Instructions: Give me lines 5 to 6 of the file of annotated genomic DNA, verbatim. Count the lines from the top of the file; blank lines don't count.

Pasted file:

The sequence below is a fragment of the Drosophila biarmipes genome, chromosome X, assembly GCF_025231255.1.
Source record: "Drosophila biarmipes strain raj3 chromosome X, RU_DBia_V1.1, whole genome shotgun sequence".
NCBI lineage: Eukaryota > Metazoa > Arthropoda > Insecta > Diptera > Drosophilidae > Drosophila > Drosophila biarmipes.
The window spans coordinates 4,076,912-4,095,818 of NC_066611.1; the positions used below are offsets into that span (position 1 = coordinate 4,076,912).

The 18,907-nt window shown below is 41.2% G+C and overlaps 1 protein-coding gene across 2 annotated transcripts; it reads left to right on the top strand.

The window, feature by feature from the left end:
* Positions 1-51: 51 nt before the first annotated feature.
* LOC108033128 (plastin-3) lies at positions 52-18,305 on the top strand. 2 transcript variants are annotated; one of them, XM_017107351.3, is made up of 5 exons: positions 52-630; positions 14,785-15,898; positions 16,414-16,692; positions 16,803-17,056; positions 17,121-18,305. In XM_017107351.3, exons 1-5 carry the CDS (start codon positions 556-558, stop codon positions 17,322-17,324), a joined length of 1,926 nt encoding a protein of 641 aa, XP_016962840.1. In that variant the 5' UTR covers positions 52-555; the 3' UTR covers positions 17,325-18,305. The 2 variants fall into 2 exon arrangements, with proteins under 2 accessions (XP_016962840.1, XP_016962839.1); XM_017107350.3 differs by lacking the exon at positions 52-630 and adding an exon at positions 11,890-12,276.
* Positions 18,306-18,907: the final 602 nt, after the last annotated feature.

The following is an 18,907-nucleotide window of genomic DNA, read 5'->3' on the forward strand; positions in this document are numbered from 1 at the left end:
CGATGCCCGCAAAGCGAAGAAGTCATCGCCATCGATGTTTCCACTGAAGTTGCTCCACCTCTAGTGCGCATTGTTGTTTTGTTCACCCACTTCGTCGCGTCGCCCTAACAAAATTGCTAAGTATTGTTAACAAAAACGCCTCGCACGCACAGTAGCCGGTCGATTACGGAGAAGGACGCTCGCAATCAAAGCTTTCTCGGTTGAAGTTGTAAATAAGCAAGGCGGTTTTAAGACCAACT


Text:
The 18,907-nt window shown below is 41.2% G+C and overlaps 1 protein-coding gene across 2 annotated transcripts; it reads left to right on the top strand.

The window, feature by feature from the left end: